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New England Clam Chowder and Fresh Bread
by Jes Mostek
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  If you want to make a meal your family will be raving about, make the recipes included here.

But if you're short on time, simply buy soup from a can and a bag of those great "Take & Bake" rolls.

New England Clam Chowder
by Jes Mostek
serves: 6
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  If you can't actually get to Maine, this recipe is the next best thing!
  3 c.   potatoes, peeled and diced
  3 slices   bacon, finely chopped
  3/4 c.   onion, finely chopped
  1 clove   garlic, minced (or ˝ tsp. garlic powder per clove)
  1 tsp.   parsley
  1/4 tsp.   sage
  1/4 tsp.   rosemary
  1/4 tsp.   thyme
  1/4 tsp.   oregano
  1/4 tsp.   basil
  1/4 tsp.   tarragon
  1/4 tsp.   marjoram
  1/4 tsp.   pepper
  1/4 tsp.   salt
  5 tsp.   flour
  3/4 c.   clam juice
  2 c.   whole milk
  1 (6.5 oz.) can   clams
  Place the diced potatoes in a 4 qt. pot and cover with water. Bring to a boil. Reduce to a simmer and cook until potatoes are tender (5-10 minutes). Drain potatoes and return to pan.

Meanwhile, in a large skillet, sauté bacon, onion, garlic together. Add the parsley, sage, rosemary, thyme, oregano, basil, tarragon and marjoram. Cook until onion and garlic are tender but do not brown (3-5 minutes). Add flour and clam juice and bring mixture to a boil. Boil until mixture thickens. Reduce heat to a simmer and cook for an additional 2 minutes, stirring constantly, to cook off the starchy taste of the flour.

Transfer mixture to the 4 qt. pot with the potatoes. Add the milk and canned clams and heat over a low flame. Cook at a very slow simmer for an additional 10-15 minutes. Never heat cream soup to a rapid boil or it will curdle.
  • Fall/Winter
  • Fish & Seafood
  • Low Carb
  • Peanut/Nut Free
  • Soups
No-Fail Homemade Bread
by Jes Mostek
serves: 10
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  A warm loaf of fresh-baked home-made bread is the ultimate comfort food! But putting all that time and effort into bread that doesn’t rise properly can be terribly discouraging. If you’ve been unlucky in bread baking in the past, I encourage you to give it another go. And if this would be your first attempt at baking bread, you’re about to begin a great love affair. This recipe takes the guess-work out of bread-baking. May the hearty aroma of bread be with you soon!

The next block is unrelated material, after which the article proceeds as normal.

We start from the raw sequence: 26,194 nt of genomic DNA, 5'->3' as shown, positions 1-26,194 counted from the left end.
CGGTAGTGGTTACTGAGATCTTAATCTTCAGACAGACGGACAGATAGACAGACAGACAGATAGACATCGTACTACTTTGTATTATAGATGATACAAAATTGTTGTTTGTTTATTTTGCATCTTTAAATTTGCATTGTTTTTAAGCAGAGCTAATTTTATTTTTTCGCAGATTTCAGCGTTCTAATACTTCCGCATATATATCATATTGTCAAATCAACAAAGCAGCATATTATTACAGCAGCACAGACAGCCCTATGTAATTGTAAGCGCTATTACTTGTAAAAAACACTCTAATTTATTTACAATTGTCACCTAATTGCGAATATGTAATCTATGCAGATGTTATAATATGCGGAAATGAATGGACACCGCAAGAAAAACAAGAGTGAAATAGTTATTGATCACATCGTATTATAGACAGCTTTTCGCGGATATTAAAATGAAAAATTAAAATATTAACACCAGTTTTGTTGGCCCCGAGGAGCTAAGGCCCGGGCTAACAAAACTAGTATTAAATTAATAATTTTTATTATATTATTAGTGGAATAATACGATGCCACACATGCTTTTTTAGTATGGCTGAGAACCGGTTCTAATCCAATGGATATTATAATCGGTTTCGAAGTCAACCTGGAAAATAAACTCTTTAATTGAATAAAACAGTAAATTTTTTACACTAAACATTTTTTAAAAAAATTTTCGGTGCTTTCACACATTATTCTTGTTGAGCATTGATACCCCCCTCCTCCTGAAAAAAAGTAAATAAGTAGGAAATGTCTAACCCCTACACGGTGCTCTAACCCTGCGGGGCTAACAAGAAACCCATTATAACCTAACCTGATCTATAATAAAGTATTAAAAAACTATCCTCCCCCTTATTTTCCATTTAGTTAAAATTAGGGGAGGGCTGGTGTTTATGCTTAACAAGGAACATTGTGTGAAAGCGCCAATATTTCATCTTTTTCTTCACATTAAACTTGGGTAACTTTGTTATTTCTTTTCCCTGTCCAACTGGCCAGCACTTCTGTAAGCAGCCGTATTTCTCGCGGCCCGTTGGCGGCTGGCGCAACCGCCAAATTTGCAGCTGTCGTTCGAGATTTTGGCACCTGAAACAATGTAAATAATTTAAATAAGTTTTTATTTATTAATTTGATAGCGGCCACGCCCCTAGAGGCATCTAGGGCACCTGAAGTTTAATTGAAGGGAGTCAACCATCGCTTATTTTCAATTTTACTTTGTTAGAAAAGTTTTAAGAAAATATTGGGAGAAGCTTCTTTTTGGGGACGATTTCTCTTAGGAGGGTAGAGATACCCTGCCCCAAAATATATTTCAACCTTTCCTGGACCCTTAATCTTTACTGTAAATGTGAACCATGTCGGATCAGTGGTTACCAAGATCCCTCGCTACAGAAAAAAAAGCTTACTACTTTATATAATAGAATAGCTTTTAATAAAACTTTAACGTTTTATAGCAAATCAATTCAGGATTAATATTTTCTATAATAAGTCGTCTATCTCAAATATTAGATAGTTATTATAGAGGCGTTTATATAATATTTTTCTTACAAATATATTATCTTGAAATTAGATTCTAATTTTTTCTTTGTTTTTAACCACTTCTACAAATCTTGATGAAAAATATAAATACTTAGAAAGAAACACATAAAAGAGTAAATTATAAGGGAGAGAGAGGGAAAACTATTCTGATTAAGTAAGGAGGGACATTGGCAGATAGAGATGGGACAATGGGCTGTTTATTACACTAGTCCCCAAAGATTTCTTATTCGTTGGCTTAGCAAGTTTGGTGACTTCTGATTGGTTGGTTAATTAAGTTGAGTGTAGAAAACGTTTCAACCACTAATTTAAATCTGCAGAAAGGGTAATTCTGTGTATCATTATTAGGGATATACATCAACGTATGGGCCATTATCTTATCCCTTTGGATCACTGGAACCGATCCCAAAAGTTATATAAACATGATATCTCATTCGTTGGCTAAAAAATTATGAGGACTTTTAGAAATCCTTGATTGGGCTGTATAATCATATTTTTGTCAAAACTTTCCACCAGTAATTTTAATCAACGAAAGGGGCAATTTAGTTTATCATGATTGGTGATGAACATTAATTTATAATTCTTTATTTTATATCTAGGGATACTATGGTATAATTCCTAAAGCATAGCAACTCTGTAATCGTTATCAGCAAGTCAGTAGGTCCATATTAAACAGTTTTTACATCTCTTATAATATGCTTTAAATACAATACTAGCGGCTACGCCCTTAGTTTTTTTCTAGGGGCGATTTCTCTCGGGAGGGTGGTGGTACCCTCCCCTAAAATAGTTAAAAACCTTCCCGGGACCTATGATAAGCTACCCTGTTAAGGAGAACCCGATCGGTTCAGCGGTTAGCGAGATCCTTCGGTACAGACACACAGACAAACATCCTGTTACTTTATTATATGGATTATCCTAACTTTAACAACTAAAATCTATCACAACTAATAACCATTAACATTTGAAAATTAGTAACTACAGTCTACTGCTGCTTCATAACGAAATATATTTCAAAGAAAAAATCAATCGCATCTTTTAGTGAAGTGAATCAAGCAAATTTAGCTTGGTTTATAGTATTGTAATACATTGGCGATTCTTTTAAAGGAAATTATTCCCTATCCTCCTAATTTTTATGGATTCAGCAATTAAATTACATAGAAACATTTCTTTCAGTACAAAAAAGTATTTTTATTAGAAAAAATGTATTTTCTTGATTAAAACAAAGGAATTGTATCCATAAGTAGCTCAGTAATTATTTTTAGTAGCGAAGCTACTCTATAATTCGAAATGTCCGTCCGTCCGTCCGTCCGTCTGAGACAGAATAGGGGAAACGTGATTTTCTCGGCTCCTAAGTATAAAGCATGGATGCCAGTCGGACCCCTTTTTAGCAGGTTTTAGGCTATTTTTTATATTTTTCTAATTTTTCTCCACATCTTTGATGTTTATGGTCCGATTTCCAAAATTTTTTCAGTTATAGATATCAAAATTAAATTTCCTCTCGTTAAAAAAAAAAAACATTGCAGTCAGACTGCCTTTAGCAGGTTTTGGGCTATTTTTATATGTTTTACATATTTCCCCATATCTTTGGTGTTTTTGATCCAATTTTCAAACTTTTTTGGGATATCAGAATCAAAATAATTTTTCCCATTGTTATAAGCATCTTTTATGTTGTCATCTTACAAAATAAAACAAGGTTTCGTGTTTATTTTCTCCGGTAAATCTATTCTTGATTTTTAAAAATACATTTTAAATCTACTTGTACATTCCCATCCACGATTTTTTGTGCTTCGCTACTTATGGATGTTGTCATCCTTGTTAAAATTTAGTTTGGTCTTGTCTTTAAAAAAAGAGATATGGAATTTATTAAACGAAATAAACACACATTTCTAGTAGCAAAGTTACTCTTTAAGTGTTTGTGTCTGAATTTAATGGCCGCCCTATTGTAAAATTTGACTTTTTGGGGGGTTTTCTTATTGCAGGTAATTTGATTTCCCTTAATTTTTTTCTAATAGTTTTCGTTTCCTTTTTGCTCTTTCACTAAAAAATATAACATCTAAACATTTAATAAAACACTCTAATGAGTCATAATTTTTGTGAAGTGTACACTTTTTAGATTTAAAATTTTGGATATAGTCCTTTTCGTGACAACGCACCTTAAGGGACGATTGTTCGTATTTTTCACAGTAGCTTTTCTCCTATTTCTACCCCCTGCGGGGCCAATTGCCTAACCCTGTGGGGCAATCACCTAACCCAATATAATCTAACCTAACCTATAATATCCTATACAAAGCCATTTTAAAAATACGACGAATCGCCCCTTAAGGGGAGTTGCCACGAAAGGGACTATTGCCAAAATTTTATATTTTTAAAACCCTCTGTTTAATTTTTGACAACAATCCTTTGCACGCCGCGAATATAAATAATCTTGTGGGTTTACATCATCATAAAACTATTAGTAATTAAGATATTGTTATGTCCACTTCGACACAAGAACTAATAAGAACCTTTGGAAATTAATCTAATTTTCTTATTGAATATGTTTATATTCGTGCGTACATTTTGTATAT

Using bread flour makes all the difference in the world for successful bread-making. The difference between bread flour and all purpose flour is the heightened levels of wheat gluten in the bread flour. The gluten is what gives the bread dough its elasticity (the springy, spongy texture when it's done). If you don't want to commit to a whole bag of bread flour, you can also buy wheat gluten and add one T. for every 1 c. of flour.
  1 1/2 c.   milk, divided (luke-warm)
  2 T.   sugar
  2 tsp.   yeast (1 sachet = 2 tsp.)
  4 c.   bread flour
  1 tsp.   salt
  1/4 c.   oil
  2 T.   butter
  First, check the date on your yeast packet. If it’s questionable, proving the yeast will answer your question. To prove yeast, combine ˝ c. luke-warm milk (the temperature that’s comfortable to the inside of your wrist if you drop a few drops on it – no more than 120°F) in a small bowl. Set bowl aside in a warm, draft-free place (perhaps the inside of your oven or microwave, but don’t turn on either appliance). After 10 minutes, mixture should have increased in size and be frothy or bubbly. If not, discard and try again with new yeast.

Sift together flour and sugar in a large mixing bowl. Make a well in the center of the flour and pour the oil, the remaining warm milk and the yeast mixture into the well. Using a large spoon, mix all ingredients until well-combined. Your dough is now ready for kneading. You may also use the bread-hook attachment on your stand mixer to mix and knead the bread dough.

To knead, turn out dough onto a floured surface. Knead for 5-10 minutes. The reasons for kneading the dough this long are 1.) to release the gluten in the dough to give the dough its elasticity, and 2.) to give the dough a uniformity that will lead to an even crumb.

Coat sides of mixing bowl with shortening. Roll dough into a ball and cover with a light coating of shortening as well. Return dough to mixing bowl and cover with a clean, damp dish towel. Place bowl in a warm, draft-free place and allow dough to rest for an hour or until it has doubled in size.

Coat the bottom and sides of 2 loaf pans with shortening. Punch dough down and knead for another minute. Separate dough into balls, flatten to discs and roll up discs to cylindrical shape. Place loaves, seam-side down, in prepared loaf pans. Cover pans with the damp dish towel and return dough to that draft-free place for another 30 minutes to an hour, or until dough has increased in size by 50%.

To bake, Preheat oven to 415°F (if your warm, draft-free place was the inside of the oven, be sure to remove your loaves while the oven pre-heats). Brush tops of loaves with melted butter. When oven reaches 415°F, place bread pans in oven and bake for 10 minutes. Reduce heat to 350°F and bake another 40-50 minutes. Turn out pans onto a cooling rack. Store in an airtight container and eat or freeze within 4 days.

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